A robot in a humanoid form, reflecting the Vitruvian man of Leonardo Da Vinci, recognizing the advanced thinking of this great man, and reminding us all that we are a product of centuries of thinking. The perfectly proportioned Vitruvian man is easy to replicate in the man-made world of robotics. The "robot's" arms in the two positions are exactly proportioned to fit right to the edge of the niobium core. The Vitruvian-like robot is standing on lines of zeros that run from the outer silver ring across the niobium core and onto the other side of the silver ring, representing the thousands of lines of binary code that are required to program a robot. The binary code and the cogwheels, represent the electronic and mechanical worlds that are required for development in robots. Also on the obverse of the coin and located in the silver ring is the country of issue, Republic of Austria, and the year of issue. The face value of the coin, 25 euros, is located in the left quadrant of the pure niobium design field.
A robotic lander on the surface of Mars - hence the deep reddish-pink colour of the 2011 niobium coin. The mars lander is based on a design by the European Space Agency. The six-wheeled lander operates on solar power collected by large panels and shown in the middle third of the coin design. The lander is also equipped with a camera seen in the middle of the silver ring at the top of the coin. In the background is a mountainous Martian landscape covered with boulders. At the top and the left of the silver ring stars are depicted. Earth is noted in the lower part of the silver ring.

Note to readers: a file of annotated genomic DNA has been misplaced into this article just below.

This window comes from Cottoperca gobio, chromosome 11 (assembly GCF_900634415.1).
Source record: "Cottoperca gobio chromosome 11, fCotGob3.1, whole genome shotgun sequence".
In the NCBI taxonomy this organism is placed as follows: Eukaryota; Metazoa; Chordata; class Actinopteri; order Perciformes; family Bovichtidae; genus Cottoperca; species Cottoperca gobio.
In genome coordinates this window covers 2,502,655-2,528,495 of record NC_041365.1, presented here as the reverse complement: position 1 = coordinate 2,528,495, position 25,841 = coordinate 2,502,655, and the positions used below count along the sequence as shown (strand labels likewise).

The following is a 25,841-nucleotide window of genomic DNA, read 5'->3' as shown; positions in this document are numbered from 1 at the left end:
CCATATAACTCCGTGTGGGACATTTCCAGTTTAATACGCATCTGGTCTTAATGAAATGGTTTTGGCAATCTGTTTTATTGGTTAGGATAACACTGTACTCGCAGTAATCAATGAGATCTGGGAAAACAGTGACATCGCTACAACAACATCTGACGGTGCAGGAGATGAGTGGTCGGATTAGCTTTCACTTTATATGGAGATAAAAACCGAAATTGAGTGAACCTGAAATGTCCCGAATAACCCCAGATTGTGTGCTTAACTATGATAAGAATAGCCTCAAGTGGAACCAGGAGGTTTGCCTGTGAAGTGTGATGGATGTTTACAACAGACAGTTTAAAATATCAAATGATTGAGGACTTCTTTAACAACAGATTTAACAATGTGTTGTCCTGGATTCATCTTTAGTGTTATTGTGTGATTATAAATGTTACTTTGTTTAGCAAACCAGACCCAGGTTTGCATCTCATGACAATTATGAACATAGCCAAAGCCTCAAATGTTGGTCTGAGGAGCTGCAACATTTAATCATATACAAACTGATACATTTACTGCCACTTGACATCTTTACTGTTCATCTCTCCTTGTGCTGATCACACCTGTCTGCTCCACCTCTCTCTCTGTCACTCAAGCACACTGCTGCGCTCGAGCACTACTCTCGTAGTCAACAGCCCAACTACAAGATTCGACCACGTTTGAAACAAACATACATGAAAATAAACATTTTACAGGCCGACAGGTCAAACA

Helmut Andexlinger, Thomas Pesendorfer
|Face value||25 Euro
|Metal||900 Silver, 998 Niobium|
|Weight||9.00 g (Silver), 7.15 g (Niobium)|
|Date of issue||2011|
Robotics is a branch of science and engineering dealing with the study of robots. It is involved with a robot's design, manufacture, application, and structural disposition
The word 'robot' has been around since 1921 when Czech playwright Karl Capek coined the word in his play "Rossum's Universal Robots, R.U.R". The word comes from the Czech word 'robota' meaning forced labour, and repetitive work. Robots early on were found in manufacturing facilities completing simple repetitive work. Now robots are used for much more complex and intricate work completing several tasks in one smooth and efficient motion.
The sophistication of robots is ever increasing, such that today cognitive computing is used more and more to program them. The fields of psychology, neuroscience, computer science and mathematics are all coming together with the science of electronics and mechanics.
Robots have "learned" to "play" sports such as soccer and ping-pong, and are very dexterous at conducting complex operations on humans in hospitals.
We can hardly imagine how robots will continue to evolve and how robots will bring the world to us in the future.